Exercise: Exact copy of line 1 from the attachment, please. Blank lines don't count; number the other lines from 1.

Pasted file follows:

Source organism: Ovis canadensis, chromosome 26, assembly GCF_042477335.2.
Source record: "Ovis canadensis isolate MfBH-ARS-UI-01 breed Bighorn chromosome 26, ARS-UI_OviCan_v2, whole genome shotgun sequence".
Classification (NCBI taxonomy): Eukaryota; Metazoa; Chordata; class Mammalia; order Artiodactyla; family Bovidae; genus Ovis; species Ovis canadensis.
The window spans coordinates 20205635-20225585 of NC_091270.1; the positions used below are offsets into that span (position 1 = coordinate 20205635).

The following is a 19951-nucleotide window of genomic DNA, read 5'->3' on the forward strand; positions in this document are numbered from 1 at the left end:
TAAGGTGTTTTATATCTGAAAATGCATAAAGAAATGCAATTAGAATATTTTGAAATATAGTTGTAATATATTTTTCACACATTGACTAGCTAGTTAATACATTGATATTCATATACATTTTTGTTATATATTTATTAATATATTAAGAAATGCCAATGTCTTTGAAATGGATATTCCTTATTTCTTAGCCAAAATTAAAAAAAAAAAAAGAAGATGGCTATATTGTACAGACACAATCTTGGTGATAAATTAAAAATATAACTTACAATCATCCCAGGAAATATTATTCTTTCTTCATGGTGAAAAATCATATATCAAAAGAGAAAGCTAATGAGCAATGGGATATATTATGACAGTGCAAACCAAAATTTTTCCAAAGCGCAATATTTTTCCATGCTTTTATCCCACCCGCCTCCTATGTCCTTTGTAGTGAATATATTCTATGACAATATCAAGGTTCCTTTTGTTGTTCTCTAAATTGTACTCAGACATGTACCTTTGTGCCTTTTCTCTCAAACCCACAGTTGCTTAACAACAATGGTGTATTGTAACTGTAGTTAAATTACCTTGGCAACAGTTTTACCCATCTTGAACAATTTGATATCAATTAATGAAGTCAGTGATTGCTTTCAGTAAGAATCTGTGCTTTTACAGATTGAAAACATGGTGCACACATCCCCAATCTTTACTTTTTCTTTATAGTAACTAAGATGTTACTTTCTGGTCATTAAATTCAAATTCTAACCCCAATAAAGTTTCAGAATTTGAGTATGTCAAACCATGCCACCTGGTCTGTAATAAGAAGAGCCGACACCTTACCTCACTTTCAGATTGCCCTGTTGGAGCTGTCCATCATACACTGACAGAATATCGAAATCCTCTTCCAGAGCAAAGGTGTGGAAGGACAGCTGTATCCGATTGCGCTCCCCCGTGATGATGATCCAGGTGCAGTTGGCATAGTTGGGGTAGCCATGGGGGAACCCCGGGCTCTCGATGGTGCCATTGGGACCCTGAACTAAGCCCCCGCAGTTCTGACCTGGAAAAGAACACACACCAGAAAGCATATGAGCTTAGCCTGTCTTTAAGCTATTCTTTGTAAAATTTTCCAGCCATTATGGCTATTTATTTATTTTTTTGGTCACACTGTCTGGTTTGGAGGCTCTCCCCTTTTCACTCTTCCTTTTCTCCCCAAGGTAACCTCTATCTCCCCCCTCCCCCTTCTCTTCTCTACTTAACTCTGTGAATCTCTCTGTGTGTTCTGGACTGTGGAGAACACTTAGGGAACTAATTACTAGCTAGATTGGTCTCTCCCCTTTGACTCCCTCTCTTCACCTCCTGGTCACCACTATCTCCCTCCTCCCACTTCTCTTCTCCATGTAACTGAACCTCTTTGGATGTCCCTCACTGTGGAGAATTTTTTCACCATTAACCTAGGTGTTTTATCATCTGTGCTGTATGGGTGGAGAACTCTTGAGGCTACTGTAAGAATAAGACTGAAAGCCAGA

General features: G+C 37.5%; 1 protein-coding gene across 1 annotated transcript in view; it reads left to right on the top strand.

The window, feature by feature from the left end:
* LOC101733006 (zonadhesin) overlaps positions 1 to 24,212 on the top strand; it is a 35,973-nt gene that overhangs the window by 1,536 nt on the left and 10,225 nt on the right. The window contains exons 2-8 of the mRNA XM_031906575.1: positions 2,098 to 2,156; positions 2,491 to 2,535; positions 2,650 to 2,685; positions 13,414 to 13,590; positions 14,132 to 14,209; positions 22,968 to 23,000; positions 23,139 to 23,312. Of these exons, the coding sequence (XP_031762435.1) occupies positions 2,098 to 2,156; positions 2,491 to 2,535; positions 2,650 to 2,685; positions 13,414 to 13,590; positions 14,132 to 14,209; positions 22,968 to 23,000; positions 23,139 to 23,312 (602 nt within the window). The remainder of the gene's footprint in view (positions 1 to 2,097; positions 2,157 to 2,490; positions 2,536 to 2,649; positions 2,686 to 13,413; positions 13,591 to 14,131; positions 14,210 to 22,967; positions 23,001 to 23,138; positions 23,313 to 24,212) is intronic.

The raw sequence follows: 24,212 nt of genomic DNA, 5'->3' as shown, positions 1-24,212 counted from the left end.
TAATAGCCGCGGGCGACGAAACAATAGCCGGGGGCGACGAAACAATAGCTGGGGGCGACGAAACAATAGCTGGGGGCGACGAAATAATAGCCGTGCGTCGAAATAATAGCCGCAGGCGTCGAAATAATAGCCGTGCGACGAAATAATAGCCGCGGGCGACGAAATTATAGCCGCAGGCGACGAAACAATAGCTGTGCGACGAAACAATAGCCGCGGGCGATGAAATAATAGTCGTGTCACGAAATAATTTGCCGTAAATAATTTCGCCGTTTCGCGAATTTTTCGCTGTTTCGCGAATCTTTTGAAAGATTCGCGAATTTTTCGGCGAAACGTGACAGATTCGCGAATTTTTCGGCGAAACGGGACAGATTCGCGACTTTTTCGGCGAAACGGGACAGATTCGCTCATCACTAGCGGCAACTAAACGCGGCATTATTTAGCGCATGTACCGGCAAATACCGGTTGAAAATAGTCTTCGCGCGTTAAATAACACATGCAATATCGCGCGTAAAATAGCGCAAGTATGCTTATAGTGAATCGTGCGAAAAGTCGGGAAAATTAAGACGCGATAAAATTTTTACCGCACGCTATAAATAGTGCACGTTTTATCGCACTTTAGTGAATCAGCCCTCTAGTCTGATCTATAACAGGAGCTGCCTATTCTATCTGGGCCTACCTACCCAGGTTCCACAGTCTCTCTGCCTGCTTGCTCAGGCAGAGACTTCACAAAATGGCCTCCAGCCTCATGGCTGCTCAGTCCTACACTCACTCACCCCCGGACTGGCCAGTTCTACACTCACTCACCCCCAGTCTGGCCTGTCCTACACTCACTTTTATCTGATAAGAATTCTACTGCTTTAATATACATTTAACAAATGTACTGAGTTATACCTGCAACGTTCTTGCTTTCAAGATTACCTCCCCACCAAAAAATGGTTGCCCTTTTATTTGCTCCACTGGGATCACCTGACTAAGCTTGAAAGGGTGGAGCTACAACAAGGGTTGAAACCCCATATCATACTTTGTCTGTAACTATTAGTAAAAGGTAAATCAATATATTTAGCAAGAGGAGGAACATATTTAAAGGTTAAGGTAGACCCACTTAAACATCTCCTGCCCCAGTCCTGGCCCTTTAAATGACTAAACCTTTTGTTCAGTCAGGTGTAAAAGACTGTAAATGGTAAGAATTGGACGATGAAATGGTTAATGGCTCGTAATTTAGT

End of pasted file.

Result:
Source organism: Ovis canadensis, chromosome 26, assembly GCF_042477335.2.